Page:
In 2010 Christ Church was the recipient of large bequest – a portion of someone’s estate – given to the church without any restrictions. Undesignated gifts are allocated by the Vestry according to our policy: 25% is distributed between the operating budget, a property reserve fund, and the diocese. The remaining 75% is placed in a restricted fund called the Undesignated Gifts Fund. The policy invites parishioners to make proposals for the use of the money in the undesignated gifts fund. To date we have had a number of proposals approved. The criteria for granting a proposal states that the request must fit the mission of the church and be either a new project or an outreach project. Thus far we have used this fund to support “Opportunity Resource” an organization that provides loans for homes or small business ventures to people in SE Michigan who do not quality for a standard loan. We have used the fund to help build the school in Liberia. We have used the fund to provide each of you with the opportunity to Grace It Forward, by helping anyone you wish. And we are using the fund to help pay for the exterior plaza.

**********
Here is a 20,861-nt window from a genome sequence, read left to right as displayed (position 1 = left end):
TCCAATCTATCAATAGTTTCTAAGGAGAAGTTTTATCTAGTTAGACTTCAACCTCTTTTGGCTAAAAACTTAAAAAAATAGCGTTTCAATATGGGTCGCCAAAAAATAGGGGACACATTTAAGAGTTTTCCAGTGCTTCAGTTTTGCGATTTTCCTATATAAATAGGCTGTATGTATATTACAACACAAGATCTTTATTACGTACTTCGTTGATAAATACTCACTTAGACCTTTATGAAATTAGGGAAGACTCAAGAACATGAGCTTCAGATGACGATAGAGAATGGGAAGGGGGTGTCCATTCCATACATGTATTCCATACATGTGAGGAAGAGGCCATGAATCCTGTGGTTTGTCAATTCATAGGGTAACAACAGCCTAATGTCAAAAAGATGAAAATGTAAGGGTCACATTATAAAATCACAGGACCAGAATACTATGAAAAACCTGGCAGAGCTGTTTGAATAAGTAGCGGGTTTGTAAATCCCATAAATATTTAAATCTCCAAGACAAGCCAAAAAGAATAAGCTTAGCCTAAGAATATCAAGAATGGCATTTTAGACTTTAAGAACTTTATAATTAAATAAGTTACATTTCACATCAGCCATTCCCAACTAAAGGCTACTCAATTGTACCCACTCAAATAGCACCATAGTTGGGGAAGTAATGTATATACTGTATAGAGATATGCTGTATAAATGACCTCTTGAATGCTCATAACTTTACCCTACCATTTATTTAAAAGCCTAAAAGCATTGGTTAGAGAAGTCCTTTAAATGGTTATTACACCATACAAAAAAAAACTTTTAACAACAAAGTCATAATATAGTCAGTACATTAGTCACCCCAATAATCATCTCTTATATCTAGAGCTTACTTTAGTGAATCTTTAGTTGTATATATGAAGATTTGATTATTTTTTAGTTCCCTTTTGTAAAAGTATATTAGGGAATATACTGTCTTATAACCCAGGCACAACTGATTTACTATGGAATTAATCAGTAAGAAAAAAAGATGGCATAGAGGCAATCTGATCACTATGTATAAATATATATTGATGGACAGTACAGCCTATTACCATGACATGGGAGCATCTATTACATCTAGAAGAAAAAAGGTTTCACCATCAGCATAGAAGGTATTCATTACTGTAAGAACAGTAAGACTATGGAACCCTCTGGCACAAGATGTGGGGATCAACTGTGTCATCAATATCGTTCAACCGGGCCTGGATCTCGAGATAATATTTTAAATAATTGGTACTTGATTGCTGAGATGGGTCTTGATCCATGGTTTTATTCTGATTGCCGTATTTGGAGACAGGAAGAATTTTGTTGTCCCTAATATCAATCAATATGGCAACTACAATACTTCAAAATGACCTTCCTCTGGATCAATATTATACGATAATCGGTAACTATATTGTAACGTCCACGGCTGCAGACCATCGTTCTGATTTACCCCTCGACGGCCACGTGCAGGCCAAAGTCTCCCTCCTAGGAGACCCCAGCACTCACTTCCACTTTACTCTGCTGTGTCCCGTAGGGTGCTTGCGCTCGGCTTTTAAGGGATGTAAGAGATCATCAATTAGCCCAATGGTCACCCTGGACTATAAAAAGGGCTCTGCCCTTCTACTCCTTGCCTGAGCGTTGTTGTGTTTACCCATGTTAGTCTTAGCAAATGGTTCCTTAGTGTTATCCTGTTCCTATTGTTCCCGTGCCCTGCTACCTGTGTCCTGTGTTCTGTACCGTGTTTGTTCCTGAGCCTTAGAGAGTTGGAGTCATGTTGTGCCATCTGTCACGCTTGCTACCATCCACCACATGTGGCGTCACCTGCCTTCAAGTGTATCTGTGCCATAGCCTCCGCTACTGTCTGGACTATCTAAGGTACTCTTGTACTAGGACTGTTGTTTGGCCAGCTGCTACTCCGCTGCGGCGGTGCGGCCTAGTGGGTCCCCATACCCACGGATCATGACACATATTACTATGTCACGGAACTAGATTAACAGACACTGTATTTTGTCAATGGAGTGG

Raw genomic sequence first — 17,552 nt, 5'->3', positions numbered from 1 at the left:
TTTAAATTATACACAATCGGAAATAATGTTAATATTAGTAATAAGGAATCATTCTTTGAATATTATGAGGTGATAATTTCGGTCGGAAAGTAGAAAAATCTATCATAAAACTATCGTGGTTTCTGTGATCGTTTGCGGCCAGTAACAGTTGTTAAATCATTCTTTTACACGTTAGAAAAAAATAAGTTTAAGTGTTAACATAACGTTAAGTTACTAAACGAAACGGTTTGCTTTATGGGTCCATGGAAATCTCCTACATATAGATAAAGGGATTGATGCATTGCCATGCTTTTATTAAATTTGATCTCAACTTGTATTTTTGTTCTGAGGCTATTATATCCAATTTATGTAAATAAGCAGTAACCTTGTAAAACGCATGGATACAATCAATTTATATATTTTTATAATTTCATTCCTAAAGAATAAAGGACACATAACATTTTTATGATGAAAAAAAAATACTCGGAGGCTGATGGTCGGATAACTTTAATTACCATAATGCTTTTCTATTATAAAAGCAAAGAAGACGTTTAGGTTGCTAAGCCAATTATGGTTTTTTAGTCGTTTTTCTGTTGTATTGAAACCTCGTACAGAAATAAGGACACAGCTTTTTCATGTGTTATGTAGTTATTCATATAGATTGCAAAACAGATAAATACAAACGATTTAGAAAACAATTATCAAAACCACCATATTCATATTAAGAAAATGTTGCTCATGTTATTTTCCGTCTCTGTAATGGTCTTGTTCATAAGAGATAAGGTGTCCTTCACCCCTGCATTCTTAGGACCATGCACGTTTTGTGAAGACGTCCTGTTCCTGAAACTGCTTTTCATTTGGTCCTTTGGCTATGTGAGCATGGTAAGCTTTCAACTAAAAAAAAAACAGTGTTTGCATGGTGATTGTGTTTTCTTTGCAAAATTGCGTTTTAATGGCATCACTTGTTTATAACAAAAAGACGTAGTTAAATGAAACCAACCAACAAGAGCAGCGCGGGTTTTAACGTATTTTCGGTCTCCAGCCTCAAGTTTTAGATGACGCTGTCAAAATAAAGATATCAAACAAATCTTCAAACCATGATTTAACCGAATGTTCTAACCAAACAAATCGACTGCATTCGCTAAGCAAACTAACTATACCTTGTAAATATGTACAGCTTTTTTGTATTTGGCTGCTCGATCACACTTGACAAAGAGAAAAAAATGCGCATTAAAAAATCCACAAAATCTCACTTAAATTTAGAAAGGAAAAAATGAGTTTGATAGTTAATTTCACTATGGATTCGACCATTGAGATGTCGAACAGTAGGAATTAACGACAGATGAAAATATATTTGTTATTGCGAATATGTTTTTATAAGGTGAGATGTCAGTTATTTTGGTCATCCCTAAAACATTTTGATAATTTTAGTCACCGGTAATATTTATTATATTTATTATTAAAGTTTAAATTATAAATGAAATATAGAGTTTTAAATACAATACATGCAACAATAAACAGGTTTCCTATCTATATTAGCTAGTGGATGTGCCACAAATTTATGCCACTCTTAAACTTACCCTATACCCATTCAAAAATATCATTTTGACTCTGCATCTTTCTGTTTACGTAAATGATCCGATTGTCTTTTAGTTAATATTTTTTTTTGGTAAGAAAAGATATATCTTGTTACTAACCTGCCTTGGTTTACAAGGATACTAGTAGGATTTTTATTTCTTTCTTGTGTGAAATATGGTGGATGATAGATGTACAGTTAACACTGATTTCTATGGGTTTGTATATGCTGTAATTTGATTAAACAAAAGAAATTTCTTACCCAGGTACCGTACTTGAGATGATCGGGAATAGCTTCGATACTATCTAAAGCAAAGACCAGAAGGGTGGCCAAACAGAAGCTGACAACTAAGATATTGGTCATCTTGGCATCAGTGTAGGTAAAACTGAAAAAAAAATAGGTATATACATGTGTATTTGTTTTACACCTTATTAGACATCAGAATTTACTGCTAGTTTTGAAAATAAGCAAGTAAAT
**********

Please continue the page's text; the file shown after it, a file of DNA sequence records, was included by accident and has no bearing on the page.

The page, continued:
I wrote to the executor of the estate for the family who gave us the bequest, to let him know how we are spending the money.  He responded by saying how pleased the family would have been  with how we are using the money – and –  if they had known that we would spend the money with such grace and hospitality and so expansively, they would have given us more money.

We are Nurturing our Attitude of Gratitude with Acts of Hospitality that are transforming the world around us, near and far.

No doubt the SCHOOL project in Liberia was a risky act of hospitality. We anticipated the construction of the school would take years, but now, only one year later, it is more than 50% built. In it’s partially completed state the school is already being used for Sunday School classes and community events. It is already transforming lives. Certainly it has had an impact on us, for we have tangible evidence of what can happen when we “Grace It Forward” and take a risk with God’s generosity.

The exterior plaza may be our boldest initiative yet. At Christ Church we struggle with the idea of spending money on our selves. We tend to think that spending money on “outreach” has the greatest value. There’s truth in that thinking. We certainly do no want to become so focused on ourselves that we lose sight of the world around us. So how is the exterior plaza an act of hospitality and not just “self” focused?